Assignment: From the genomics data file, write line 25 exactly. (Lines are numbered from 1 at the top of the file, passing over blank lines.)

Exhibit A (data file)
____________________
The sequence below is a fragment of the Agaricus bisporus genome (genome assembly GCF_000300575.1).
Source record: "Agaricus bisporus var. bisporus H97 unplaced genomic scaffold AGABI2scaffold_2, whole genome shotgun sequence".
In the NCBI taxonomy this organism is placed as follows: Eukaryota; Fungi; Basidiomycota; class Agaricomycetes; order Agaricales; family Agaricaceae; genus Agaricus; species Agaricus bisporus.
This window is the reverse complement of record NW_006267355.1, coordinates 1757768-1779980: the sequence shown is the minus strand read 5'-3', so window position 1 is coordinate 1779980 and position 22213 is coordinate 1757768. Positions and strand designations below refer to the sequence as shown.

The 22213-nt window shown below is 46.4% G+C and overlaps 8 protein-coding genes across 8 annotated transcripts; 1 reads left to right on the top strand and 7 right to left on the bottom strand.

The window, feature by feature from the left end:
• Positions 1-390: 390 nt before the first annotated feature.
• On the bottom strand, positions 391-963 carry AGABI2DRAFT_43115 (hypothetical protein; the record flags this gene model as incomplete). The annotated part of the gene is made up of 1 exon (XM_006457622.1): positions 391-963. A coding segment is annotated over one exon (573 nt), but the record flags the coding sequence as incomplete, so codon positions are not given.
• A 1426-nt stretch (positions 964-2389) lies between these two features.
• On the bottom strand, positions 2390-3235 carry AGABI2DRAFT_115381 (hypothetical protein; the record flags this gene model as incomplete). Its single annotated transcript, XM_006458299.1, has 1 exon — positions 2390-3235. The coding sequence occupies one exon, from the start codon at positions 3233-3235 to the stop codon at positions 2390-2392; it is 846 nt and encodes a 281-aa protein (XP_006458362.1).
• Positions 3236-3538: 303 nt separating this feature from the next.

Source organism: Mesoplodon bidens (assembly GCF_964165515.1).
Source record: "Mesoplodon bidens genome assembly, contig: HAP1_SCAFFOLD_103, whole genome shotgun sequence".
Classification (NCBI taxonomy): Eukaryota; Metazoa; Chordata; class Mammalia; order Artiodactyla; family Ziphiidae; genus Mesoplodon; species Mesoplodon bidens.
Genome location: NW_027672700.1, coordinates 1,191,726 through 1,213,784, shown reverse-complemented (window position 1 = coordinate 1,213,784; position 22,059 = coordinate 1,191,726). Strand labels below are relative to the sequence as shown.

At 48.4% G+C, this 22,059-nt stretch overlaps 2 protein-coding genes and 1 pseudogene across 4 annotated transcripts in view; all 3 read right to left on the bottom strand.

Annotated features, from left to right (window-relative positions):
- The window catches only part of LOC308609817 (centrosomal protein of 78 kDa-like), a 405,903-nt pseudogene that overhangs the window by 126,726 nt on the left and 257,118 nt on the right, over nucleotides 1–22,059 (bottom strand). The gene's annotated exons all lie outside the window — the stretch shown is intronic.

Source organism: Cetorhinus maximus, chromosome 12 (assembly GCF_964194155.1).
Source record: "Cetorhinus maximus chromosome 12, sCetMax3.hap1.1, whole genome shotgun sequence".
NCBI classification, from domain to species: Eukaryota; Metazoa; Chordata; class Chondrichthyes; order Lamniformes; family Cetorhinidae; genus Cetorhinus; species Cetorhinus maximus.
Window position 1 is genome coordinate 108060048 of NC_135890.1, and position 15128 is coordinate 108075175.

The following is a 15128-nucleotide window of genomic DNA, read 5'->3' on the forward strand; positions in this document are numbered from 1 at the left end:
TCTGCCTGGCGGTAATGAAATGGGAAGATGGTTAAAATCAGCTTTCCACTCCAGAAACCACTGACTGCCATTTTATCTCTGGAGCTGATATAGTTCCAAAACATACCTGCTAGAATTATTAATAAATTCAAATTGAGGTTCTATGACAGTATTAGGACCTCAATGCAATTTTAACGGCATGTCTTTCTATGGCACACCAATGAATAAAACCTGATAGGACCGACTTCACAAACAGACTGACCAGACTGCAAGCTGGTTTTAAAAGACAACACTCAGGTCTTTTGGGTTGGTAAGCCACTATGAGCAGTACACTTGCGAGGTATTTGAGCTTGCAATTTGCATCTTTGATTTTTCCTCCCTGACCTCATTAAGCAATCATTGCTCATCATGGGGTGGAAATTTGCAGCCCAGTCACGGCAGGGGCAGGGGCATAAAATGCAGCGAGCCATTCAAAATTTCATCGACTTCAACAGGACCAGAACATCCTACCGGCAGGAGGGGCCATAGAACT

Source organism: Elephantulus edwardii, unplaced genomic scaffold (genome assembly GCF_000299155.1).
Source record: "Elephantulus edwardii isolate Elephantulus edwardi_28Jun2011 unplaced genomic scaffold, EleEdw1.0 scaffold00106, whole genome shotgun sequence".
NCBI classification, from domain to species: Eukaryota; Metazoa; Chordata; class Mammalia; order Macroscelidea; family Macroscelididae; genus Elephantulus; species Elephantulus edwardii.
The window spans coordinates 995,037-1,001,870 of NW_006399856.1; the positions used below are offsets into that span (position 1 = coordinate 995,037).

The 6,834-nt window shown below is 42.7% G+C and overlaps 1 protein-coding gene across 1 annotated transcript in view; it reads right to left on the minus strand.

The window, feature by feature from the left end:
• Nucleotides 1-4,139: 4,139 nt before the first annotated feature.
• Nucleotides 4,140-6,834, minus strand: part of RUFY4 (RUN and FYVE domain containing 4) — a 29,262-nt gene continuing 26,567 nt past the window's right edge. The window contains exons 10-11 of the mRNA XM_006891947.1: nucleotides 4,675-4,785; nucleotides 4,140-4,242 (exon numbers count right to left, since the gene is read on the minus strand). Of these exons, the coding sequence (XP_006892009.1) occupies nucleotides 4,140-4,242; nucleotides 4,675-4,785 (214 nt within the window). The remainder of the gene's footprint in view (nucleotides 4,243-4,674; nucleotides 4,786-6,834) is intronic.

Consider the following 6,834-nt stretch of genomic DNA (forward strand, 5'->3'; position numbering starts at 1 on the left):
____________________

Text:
Source organism: Elephantulus edwardii, unplaced genomic scaffold (genome assembly GCF_000299155.1).